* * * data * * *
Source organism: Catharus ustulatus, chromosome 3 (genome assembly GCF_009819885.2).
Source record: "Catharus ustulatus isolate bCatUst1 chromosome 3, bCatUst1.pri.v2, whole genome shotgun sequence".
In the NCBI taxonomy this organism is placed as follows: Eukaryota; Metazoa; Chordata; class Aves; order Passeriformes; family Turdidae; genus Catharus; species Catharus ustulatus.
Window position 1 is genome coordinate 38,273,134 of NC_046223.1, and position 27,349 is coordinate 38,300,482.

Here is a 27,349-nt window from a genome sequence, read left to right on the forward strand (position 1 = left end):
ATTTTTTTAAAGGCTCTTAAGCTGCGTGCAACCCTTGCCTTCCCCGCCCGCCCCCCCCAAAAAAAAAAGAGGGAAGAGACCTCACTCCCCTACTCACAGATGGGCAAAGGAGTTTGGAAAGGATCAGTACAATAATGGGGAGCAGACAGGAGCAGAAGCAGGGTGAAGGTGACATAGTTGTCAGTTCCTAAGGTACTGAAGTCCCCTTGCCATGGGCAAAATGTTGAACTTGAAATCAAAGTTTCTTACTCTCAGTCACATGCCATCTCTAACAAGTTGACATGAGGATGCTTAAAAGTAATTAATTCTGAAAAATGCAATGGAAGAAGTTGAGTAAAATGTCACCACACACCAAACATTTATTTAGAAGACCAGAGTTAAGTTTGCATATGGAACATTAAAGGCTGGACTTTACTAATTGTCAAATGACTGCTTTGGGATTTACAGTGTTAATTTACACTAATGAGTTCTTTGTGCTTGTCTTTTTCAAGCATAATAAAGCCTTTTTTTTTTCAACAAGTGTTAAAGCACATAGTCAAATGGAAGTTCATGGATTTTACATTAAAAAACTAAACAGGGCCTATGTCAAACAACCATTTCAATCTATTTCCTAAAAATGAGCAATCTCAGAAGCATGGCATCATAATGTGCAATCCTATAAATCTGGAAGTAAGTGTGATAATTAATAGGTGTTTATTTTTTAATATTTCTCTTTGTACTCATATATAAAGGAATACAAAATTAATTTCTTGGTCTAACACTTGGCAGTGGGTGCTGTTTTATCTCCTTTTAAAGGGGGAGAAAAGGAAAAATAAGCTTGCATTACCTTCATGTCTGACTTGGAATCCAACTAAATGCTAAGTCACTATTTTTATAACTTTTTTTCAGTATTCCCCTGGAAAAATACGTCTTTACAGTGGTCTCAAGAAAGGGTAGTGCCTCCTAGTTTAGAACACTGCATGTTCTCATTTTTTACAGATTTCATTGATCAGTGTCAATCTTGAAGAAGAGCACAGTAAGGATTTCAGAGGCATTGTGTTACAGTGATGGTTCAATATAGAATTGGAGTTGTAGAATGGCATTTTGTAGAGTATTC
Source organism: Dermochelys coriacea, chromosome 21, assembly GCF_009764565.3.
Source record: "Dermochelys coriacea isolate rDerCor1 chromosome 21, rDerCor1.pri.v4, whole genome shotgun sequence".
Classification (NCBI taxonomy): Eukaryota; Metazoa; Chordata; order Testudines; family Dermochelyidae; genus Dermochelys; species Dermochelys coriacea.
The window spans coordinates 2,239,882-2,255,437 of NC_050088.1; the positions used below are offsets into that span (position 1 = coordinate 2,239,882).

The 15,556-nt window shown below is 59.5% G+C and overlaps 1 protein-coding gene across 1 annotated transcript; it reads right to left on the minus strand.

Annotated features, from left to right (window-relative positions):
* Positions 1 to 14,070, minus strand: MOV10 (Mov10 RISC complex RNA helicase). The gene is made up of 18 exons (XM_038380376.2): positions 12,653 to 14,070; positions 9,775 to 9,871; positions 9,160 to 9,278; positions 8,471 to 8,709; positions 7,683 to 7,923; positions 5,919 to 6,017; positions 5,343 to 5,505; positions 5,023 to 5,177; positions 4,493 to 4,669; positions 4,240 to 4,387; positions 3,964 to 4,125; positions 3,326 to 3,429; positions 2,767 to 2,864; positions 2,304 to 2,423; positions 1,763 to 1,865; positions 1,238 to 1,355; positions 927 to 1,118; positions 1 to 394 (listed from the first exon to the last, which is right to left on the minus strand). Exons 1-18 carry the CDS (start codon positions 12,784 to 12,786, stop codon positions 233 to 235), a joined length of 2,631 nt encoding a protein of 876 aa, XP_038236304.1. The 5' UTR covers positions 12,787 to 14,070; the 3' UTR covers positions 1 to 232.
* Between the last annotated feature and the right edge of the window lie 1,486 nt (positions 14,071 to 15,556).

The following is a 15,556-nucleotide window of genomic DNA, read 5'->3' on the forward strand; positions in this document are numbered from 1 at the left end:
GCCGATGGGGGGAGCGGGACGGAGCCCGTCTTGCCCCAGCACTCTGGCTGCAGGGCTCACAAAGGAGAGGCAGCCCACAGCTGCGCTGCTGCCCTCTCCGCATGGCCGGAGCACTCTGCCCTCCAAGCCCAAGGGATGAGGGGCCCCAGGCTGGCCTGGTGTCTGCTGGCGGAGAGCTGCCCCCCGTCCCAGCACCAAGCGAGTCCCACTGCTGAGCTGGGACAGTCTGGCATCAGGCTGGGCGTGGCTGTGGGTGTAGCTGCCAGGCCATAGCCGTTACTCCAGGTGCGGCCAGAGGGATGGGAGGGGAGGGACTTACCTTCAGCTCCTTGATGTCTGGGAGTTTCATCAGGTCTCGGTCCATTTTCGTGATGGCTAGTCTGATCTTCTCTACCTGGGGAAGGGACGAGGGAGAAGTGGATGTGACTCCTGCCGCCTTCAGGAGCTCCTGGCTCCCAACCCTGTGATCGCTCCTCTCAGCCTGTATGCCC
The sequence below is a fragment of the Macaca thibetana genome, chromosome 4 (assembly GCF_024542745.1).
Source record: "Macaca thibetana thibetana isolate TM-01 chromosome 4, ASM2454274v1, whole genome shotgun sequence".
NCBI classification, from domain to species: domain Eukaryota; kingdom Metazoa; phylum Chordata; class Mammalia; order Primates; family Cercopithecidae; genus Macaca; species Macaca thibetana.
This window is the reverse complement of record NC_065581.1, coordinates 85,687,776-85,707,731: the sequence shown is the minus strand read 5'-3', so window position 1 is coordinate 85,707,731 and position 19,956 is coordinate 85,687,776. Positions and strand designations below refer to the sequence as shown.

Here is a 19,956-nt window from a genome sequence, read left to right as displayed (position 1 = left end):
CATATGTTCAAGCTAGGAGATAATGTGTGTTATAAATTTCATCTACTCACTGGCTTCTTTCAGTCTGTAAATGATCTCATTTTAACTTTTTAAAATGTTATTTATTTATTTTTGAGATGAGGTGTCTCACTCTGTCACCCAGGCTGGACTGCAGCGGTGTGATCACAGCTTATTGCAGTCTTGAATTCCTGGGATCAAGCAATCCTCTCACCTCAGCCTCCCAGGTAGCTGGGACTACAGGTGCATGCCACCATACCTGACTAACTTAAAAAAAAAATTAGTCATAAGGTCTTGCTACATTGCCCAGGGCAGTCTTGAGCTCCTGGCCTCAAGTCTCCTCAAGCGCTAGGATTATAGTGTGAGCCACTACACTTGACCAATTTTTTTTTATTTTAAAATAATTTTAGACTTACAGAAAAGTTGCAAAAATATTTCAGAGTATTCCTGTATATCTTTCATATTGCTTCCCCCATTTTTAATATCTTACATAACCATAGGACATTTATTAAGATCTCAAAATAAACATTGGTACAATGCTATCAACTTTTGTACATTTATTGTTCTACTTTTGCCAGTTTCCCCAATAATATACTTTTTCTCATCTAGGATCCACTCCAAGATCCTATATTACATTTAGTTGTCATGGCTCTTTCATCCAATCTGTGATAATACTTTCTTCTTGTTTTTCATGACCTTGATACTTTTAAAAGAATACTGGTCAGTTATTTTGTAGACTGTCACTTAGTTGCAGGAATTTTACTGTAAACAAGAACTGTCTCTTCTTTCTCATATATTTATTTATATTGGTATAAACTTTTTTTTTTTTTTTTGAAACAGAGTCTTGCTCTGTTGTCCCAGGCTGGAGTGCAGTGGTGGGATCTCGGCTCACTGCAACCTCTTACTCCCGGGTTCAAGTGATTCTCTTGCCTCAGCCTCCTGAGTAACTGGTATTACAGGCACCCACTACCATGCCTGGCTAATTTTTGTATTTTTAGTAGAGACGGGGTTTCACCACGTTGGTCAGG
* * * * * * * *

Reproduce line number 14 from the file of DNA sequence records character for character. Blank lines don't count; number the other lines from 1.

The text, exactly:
* Between the last annotated feature and the right edge of the window lie 1,486 nt (positions 14,071 to 15,556).